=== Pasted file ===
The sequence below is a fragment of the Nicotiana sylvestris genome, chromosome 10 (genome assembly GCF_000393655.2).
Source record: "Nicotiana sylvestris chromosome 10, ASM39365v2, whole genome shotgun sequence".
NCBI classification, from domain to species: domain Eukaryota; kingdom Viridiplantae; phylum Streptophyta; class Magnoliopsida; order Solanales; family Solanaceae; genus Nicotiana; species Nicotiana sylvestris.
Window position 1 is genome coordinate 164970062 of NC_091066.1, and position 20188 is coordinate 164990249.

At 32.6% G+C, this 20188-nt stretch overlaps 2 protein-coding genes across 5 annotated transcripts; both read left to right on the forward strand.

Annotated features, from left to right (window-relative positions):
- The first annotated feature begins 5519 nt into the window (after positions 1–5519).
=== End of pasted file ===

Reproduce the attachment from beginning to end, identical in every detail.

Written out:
The sequence below is a fragment of the Nicotiana sylvestris genome, chromosome 10 (genome assembly GCF_000393655.2).
Source record: "Nicotiana sylvestris chromosome 10, ASM39365v2, whole genome shotgun sequence".
NCBI classification, from domain to species: domain Eukaryota; kingdom Viridiplantae; phylum Streptophyta; class Magnoliopsida; order Solanales; family Solanaceae; genus Nicotiana; species Nicotiana sylvestris.
Window position 1 is genome coordinate 164970062 of NC_091066.1, and position 20188 is coordinate 164990249.

At 32.6% G+C, this 20188-nt stretch overlaps 2 protein-coding genes across 5 annotated transcripts; both read left to right on the forward strand.

Annotated features, from left to right (window-relative positions):
- The first annotated feature begins 5519 nt into the window (after positions 1–5519).